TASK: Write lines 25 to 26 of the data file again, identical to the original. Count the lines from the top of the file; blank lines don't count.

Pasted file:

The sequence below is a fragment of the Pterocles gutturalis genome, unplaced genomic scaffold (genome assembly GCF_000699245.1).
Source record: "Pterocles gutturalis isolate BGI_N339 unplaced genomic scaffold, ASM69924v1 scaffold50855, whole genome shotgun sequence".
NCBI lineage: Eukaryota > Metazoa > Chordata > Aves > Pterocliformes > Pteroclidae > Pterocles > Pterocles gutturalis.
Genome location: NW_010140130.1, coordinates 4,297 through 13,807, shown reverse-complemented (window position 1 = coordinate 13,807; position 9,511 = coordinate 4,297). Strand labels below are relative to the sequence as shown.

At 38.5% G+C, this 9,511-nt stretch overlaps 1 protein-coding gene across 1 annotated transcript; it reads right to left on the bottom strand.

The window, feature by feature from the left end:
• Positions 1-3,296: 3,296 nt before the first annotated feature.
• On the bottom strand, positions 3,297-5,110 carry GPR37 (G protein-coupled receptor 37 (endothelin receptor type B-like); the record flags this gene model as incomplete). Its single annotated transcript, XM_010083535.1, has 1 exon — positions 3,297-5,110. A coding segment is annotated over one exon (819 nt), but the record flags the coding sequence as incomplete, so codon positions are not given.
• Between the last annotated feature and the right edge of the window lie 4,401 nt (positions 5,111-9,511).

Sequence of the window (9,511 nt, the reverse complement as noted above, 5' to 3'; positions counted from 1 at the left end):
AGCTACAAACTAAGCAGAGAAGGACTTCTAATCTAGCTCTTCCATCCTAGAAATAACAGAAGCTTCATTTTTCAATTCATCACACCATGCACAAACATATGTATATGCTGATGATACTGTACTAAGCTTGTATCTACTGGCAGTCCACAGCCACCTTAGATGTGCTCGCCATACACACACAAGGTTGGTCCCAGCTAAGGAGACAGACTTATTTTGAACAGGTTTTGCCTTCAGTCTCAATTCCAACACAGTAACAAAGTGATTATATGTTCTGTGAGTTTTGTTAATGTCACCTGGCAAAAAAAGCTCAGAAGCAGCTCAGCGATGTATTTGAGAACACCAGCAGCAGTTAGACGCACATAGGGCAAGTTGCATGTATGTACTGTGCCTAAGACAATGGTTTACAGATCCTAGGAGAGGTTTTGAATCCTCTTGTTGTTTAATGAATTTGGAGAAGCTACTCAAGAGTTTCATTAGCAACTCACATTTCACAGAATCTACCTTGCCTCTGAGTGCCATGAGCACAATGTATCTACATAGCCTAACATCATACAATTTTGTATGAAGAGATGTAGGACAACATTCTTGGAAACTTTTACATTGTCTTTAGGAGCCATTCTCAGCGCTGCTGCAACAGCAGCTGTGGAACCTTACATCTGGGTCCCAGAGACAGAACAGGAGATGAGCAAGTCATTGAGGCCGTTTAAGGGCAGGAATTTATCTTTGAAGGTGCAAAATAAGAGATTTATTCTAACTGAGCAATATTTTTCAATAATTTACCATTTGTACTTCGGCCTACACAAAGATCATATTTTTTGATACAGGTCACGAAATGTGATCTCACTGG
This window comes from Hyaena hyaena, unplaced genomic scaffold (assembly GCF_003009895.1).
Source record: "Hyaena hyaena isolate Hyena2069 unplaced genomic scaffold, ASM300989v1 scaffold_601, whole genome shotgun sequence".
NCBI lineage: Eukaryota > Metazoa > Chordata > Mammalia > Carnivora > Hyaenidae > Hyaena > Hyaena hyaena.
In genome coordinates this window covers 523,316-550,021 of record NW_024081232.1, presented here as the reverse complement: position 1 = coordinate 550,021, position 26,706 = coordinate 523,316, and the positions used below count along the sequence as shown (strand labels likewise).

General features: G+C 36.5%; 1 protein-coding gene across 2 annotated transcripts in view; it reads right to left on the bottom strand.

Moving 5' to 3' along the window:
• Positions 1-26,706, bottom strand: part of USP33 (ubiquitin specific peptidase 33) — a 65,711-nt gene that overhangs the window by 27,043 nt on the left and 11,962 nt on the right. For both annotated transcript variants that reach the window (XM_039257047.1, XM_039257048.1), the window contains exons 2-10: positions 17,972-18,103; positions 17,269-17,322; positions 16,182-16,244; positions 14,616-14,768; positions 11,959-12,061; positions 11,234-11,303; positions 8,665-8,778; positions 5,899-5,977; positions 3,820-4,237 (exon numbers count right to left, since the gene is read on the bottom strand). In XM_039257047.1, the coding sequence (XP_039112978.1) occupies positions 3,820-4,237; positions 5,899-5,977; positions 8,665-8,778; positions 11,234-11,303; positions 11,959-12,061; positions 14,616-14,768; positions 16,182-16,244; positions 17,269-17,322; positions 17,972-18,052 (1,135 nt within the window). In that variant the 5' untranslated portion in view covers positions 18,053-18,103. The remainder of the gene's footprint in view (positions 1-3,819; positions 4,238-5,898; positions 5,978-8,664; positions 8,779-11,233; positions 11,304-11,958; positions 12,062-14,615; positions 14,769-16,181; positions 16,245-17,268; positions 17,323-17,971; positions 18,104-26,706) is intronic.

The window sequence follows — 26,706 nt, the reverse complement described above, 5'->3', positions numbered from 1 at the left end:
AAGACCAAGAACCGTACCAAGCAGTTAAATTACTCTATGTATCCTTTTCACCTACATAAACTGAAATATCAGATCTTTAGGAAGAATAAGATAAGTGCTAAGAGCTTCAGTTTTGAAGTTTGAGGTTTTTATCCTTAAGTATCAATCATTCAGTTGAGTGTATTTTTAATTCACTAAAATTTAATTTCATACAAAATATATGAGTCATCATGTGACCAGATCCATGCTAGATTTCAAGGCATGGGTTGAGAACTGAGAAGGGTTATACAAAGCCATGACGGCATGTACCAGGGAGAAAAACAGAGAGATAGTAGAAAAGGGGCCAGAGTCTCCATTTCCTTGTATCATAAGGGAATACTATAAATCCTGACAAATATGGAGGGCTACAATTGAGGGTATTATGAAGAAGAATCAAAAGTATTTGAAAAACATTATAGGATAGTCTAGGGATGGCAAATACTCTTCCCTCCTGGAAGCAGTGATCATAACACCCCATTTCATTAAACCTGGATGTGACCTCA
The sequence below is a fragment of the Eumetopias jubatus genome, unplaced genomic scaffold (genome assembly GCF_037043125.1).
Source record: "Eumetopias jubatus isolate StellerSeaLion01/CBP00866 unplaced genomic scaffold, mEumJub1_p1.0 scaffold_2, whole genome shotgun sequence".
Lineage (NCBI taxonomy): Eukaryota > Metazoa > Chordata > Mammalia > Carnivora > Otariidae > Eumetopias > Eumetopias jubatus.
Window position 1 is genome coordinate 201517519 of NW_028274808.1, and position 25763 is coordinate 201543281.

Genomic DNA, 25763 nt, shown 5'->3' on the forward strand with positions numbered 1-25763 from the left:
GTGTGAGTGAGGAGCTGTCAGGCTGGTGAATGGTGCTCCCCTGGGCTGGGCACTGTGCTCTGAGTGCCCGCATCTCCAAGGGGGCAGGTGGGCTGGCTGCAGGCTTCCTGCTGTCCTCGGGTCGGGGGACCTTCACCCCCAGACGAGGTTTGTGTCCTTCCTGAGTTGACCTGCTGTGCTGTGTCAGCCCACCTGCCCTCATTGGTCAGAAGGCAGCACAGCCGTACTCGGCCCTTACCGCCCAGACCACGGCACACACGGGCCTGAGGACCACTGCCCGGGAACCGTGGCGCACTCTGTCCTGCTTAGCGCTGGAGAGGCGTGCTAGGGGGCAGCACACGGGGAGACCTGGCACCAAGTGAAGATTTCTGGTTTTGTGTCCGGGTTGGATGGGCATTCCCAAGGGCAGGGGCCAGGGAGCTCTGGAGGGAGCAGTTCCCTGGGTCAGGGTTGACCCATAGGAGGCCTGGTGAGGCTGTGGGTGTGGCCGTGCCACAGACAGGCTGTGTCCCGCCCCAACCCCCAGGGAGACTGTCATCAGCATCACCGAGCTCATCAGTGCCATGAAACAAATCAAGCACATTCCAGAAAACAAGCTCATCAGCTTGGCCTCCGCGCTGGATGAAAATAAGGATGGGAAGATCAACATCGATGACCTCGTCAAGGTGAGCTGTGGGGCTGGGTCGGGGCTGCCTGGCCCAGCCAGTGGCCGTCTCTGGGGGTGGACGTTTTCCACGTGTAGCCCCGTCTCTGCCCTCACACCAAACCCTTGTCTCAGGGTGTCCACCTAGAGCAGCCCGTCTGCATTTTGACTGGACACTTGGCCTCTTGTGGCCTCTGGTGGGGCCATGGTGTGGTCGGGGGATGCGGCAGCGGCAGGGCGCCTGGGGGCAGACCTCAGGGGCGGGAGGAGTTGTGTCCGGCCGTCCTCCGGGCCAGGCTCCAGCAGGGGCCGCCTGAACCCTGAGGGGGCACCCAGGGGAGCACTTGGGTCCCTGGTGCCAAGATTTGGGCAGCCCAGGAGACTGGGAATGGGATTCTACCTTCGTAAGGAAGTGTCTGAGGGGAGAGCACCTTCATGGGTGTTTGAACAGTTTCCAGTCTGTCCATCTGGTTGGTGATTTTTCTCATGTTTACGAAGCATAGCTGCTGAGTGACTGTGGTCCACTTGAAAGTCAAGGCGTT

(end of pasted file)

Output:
Genomic DNA, 25763 nt, shown 5'->3' on the forward strand with positions numbered 1-25763 from the left:
GTGTGAGTGAGGAGCTGTCAGGCTGGTGAATGGTGCTCCCCTGGGCTGGGCACTGTGCTCTGAGTGCCCGCATCTCCAAGGGGGCAGGTGGGCTGGCTGCAGGCTTCCTGCTGTCCTCGGGTCGGGGGACCTTCACCCCCAGACGAGGTTTGTGTCCTTCCTGAGTTGACCTGCTGTGCTGTGTCAGCCCACCTGCCCTCATTGGTCAGAAGGCAGCACAGCCGTACTCGGCCCTTACCGCCCAGACCACGGCACACACGGGCCTGAGGACCACTGCCCGGGAACCGTGGCGCACTCTGTCCTGCTTAGCGCTGGAGAGGCGTGCTAGGGGGCAGCACACGGGGAGACCTGGCACCAAGTGAAGATTTCTGGTTTTGTGTCCGGGTTGGATGGGCATTCCCAAGGGCAGGGGCCAGGGAGCTCTGGAGGGAGCAGTTCCCTGGGTCAGGGTTGACCCATAGGAGGCCTGGTGAGGCTGTGGGTGTGGCCGTGCCACAGACAGGCTGTGTCCCGCCCCAACCCCCAGGGAGACTGTCATCAGCATCACCGAGCTCATCAGTGCCATGAAACAAATCAAGCACATTCCAGAAAACAAGCTCATCAGCTTGGCCTCCGCGCTGGATGAAAATAAGGATGGGAAGATCAACATCGATGACCTCGTCAAGGTGAGCTGTGGGGCTGGGTCGGGGCTGCCTGGCCCAGCCAGTGGCCGTCTCTGGGGGTGGACGTTTTCCACGTGTAGCCCCGTCTCTGCCCTCACACCAAACCCTTGTCTCAGGGTGTCCACCTAGAGCAGCCCGTCTGCATTTTGACTGGACACTTGGCCTCTTGTGGCCTCTGGTGGGGCCATGGTGTGGTCGGGGGATGCGGCAGCGGCAGGGCGCCTGGGGGCAGACCTCAGGGGCGGGAGGAGTTGTGTCCGGCCGTCCTCCGGGCCAGGCTCCAGCAGGGGCCGCCTGAACCCTGAGGGGGCACCCAGGGGAGCACTTGGGTCCCTGGTGCCAAGATTTGGGCAGCCCAGGAGACTGGGAATGGGATTCTACCTTCGTAAGGAAGTGTCTGAGGGGAGAGCACCTTCATGGGTGTTTGAACAGTTTCCAGTCTGTCCATCTGGTTGGTGATTTTTCTCATGTTTACGAAGCATAGCTGCTGAGTGACTGTGGTCCACTTGAAAGTCAAGGCGTT